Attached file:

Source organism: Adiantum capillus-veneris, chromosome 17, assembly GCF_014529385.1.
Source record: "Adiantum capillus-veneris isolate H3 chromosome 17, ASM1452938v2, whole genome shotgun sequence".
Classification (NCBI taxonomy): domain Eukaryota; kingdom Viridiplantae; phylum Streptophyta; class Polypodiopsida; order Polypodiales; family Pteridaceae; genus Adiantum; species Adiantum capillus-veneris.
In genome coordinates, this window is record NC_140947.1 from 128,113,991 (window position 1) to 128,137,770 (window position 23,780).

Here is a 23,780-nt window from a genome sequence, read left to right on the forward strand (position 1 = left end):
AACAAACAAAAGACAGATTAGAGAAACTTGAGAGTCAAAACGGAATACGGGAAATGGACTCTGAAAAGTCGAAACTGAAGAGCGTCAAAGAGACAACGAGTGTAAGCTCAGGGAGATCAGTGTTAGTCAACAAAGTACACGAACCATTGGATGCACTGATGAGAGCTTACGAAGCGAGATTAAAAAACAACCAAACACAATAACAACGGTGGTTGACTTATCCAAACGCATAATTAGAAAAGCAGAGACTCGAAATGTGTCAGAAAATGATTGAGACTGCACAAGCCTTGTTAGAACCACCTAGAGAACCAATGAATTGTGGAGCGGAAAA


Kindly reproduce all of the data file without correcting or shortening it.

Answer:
Source organism: Adiantum capillus-veneris, chromosome 17, assembly GCF_014529385.1.
Source record: "Adiantum capillus-veneris isolate H3 chromosome 17, ASM1452938v2, whole genome shotgun sequence".
Classification (NCBI taxonomy): domain Eukaryota; kingdom Viridiplantae; phylum Streptophyta; class Polypodiopsida; order Polypodiales; family Pteridaceae; genus Adiantum; species Adiantum capillus-veneris.
In genome coordinates, this window is record NC_140947.1 from 128,113,991 (window position 1) to 128,137,770 (window position 23,780).

Here is a 23,780-nt window from a genome sequence, read left to right on the forward strand (position 1 = left end):
AACAAACAAAAGACAGATTAGAGAAACTTGAGAGTCAAAACGGAATACGGGAAATGGACTCTGAAAAGTCGAAACTGAAGAGCGTCAAAGAGACAACGAGTGTAAGCTCAGGGAGATCAGTGTTAGTCAACAAAGTACACGAACCATTGGATGCACTGATGAGAGCTTACGAAGCGAGATTAAAAAACAACCAAACACAATAACAACGGTGGTTGACTTATCCAAACGCATAATTAGAAAAGCAGAGACTCGAAATGTGTCAGAAAATGATTGAGACTGCACAAGCCTTGTTAGAACCACCTAGAGAACCAATGAATTGTGGAGCGGAAAA